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Relations with Panama celebrated
Update: 2018-11-26     Source: english.gz.gov.cn

Students from Huadu district's Qixing Elementary School in Guangdong show off their jump-roping skill during a

Students from Huadu district's Qixing Elementary School in Guangdong show off their jump-roping skill during a "storytelling event" in Panama city, Panama, on Thursday.
In 1854, a ship carrying Chinese workers, many from South China's Guangdong province, landed in Panama to work on the Panama Canal Railway.

Their journey kicked off more than 160 years of exchange between the peoples of China and Panama, culminating in the signing of a joint communiqué on June 13, 2017, which formally established diplomatic ties between the two countries.

To celebrate the one-year anniversary of China-Panama relations, the Guangzhou people's government and China Daily invited more than 2,000 people to the local Chinese Cultural Center on Nov 22 for a special "storytelling event".

Through the sharing of stories, traditional folk dances and jump-rope performances by students, the event was aimed at creating a platform to enhance cultural exchange and educational opportunities, further testifying to the mutual interest in collaboration between China and Panama.

More than 300,000 people of Chinese descent, or 10 percent of the total population, currently live in Panama, according to the Overseas Chinese Affairs Office of the State Council, but the Central American country's connection with China goes back to the Qing Dynasty (1644-1911).

Dr Enrique Lau Cortés' paternal grandfather arrived more than a century ago from China to help construct the Panama Canal, an artificial waterway that connects the Atlantic Ocean with the Pacific Ocean.

"Mutual understanding is the basis for friendly exchange between the people of the two countries," said Lau Cortés, whose mother is Panamanian and father Chinese.

The current director of the Society of International Studies Panama said he was finally able to connect with his paternal relatives following the establishment of diplomatic ties between China and Panama.

But when it comes to the struggle of Chinese Panamanians, no one understands it better than Liu Yanglie, a business owner originally from Huadu, a district in Guangzhou's northern suburbs.

"In the 1980s, I just came to Panama; I was so poor, but I was very fortunate to work at the food wholesale company of my brother Liu Wenhui, who had been living and working in Panama," said Liu.

After years of hard work, Liu accumulated experience and learned Spanish. He started his own beef store in 1985 and opened a Chinese restaurant in 1989.

It's estimated that around 80 percent of the Chinese residents in Panama hail from Huadu, where some villages are nicknamed "Panama Village" due to the high number of locals who have migrated to Panama.

Among performers is a special team of students led by Lai Xuanzhi, the first physical education teacher hired by Huadu's Qixing Elementary School, a rural area primary school.

"I have always wanted to promote jump rope, so that sportsmanship could flourish around the world," Lai said. "Coming to Panama for educational exchanges makes my dream come true."

Lai arrived in Panama from Guangzhou early this month, to teach at the Chinese Cultural Center for a month. He has led his jump-rope team from Qixing Elementary School to championships on national and international stages, he said.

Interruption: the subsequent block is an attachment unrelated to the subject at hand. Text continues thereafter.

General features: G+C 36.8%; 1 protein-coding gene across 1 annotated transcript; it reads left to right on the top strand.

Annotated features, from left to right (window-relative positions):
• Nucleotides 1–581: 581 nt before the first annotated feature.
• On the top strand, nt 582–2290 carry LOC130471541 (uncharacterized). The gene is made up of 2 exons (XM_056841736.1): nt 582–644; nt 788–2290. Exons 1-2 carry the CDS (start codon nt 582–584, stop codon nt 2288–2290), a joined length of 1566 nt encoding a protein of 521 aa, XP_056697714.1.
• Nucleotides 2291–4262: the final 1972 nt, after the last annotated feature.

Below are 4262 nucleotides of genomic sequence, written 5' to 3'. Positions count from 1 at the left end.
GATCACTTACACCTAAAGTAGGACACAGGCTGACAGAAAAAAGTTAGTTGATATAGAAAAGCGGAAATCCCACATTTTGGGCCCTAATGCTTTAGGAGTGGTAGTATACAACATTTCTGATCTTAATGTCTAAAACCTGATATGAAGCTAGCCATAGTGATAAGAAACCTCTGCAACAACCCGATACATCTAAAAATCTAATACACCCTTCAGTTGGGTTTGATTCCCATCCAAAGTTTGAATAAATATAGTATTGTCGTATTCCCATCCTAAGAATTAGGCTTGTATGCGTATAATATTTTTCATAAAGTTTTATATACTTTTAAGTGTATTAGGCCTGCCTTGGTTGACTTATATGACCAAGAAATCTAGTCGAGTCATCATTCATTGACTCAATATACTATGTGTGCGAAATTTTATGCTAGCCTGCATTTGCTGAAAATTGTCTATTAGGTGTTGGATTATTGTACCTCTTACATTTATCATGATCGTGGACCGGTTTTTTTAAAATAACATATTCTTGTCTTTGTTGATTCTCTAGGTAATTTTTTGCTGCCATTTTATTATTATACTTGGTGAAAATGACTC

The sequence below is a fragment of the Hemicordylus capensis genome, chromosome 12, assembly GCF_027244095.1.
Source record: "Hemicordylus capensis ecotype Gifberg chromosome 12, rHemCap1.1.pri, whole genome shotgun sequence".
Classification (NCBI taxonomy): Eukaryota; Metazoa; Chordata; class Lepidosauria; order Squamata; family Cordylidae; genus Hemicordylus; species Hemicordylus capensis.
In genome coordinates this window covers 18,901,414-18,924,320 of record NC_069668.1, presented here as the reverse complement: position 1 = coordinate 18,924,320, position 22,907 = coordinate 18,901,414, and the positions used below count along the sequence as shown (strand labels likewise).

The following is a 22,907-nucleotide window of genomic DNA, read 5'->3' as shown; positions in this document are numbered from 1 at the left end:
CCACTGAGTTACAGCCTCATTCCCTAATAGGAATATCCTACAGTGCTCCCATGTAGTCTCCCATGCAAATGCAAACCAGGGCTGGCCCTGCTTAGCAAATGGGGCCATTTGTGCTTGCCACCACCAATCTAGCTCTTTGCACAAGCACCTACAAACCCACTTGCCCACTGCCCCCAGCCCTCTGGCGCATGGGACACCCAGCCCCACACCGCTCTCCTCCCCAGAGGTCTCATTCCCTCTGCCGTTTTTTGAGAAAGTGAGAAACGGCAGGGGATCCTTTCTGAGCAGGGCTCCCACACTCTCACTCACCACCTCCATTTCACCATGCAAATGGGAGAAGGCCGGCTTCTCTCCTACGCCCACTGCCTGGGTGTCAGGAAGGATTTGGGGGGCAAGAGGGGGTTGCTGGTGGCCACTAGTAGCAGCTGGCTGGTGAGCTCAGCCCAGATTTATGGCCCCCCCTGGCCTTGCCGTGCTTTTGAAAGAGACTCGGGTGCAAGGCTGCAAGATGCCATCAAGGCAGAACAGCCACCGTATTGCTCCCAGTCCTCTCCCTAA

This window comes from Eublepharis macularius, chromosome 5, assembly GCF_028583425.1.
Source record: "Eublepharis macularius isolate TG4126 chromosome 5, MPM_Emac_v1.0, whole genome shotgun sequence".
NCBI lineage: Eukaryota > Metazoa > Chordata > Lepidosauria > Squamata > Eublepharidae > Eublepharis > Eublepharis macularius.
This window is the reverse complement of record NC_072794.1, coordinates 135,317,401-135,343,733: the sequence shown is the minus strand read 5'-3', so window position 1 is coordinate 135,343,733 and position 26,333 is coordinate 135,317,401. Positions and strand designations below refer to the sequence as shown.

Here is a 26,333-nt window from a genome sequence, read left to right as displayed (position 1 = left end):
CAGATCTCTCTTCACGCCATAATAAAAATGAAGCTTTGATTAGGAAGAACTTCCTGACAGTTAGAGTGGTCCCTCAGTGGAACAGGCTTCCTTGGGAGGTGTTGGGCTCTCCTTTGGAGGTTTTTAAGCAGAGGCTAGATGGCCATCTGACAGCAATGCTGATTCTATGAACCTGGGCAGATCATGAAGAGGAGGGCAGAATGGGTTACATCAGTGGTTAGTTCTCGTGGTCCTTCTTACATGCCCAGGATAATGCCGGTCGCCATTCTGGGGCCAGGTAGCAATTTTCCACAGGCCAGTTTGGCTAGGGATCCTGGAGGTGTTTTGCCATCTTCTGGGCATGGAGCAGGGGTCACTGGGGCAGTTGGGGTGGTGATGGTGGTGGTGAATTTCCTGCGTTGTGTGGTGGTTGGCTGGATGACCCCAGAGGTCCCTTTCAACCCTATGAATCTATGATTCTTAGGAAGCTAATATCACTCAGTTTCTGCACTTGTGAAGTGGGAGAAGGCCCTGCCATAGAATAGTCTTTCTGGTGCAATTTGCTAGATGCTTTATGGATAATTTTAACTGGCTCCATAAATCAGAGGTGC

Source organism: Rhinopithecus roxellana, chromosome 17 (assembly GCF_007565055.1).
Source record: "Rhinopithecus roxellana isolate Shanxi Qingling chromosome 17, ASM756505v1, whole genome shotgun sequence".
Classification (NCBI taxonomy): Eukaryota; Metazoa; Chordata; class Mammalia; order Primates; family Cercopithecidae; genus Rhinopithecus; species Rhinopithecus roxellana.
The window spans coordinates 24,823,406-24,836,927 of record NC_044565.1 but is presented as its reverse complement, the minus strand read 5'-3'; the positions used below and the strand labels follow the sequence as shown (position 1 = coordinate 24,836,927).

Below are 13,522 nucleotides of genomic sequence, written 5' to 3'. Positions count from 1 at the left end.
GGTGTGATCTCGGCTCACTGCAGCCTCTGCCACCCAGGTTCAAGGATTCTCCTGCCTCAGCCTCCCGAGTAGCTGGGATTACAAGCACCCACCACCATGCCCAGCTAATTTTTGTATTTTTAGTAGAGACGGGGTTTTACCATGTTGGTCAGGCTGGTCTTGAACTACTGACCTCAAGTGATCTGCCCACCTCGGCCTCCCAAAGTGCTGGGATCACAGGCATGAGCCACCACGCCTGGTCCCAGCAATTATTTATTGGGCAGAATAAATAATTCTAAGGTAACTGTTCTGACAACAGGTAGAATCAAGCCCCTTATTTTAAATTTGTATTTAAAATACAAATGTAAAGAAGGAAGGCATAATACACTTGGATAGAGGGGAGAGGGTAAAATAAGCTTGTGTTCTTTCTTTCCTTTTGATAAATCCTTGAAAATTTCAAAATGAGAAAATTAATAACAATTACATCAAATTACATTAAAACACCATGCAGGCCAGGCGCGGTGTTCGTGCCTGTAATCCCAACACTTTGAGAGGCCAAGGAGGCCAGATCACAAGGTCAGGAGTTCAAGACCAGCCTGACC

Panama Congressman Luis Eduardo Quiroz (left) and Jiang Jianguo, deputy head of the Publicity Department of the Communist Party of China, exchange gifts during a meeting that precedes a

Panama Congressman Luis Eduardo Quiroz (left) and Jiang Jianguo, deputy head of the Publicity Department of the Communist Party of China, exchange gifts during a meeting that precedes a "storytelling event" at the Chinese Cultural Center in Panama City, Panama, on Thursday, celebrating the one-year anniversary of the establishment of diplomatic ties between the two countries.
Although China and Panama have enjoyed a special bond due to the immigration history, the two countries also have collaborated closely in the economic realm in recent history.

China is the second-largest client of the Panama Canal after the United States. A number of Chinese companies, including Huawei, also have established their branches in Panama, known as the "hub of the Americas".

On July 29, a group made up of China Communications Construction Co Ltd and China Harbour Engineering Co Ltd won a $1.42 billion contract to build the fourth bridge over the canal, according to Reuters.

But many people expect more economic collaboration to follow after the forging of diplomatic ties between the two nations.

"China and related countries are building an international platform of collaboration through the Belt and Road Initiative," said Jiang Jianguo, deputy head of the Publicity Department of the Communist Party of China and a keynote speaker at Thursday's event.

He said Latin America is the "indispensable participant" in the development of the Belt and Road Initiative (BRI), and Panama is the Maritime Silk Road's "natural extension" into the region.

The BRI, put forth in 2013, seeks to create a trade and infrastructure network connecting Asian with Europe, Africa and beyond.

Panama became the first Latin American country to sign up for the initiative, followed by Antigua, Barbuda, Trinidad and Tobago, and Bolivia.

"The building of diplomatic ties between China and Panama would further enhance the logistics economy of Panama," said Leonardo Enrique Collado Trejos, an economist and professor from the University of Panama's Regional Center in Azuero.

"China is a golden opportunity in Panama's diplomatic history."

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